Podcast listeners know we’ve been harping on inflation lately, arguing that given America’s current budget deficit and liquidity trap, significant inflation is the most inevitable path out of this recession. Paul Krugman, in a column on China’s currency manipulation, agrees:
It’s true that if China dumped its U.S. assets the value of the dollar would fall against other major currencies, such as the euro. But that would be a good thing for the United States, since it would make our goods more competitive and reduce our trade deficit. On the other hand, it would be a bad thing for China, which would suffer large losses on its dollar holdings. In short, right now America has China over a barrel, not the other way around.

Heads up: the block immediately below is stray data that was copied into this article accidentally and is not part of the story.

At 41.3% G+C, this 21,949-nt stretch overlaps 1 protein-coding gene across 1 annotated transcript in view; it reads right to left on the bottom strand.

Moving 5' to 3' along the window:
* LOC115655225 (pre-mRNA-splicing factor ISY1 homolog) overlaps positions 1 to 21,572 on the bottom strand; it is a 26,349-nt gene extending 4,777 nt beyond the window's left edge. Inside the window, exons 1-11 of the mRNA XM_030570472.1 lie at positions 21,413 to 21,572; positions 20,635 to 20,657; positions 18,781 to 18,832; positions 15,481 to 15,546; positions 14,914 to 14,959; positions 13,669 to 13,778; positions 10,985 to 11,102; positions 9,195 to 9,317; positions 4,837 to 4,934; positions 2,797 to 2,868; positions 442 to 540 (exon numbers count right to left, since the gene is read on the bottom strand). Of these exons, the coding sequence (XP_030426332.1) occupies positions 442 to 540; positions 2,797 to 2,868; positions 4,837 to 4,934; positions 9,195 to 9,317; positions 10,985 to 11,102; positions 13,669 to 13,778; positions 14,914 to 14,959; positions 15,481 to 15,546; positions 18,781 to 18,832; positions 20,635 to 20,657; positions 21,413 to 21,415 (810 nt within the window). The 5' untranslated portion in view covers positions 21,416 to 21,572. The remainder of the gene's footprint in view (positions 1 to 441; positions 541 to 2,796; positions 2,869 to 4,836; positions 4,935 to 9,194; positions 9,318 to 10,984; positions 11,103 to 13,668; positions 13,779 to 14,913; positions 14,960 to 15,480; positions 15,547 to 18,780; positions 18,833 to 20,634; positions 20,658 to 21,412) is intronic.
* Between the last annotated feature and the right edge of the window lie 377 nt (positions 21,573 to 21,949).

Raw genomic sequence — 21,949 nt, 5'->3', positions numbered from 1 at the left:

Couple this with the news that the International Monetary Fund is talking about increasing inflation targets from 2% to 4%, and you can see an elite consensus emerging around the idea of higher inflation.
None of this is to argue that inflation is a “good” thing. Runaway inflation can certainly be bad for an economy. Just ask Zimbabwe or 1930s Germany. On the other hand, moderate inflation is good for debtors, such as, say, the US Government or the 1 in 4 homeowners who are underwater on their mortgages.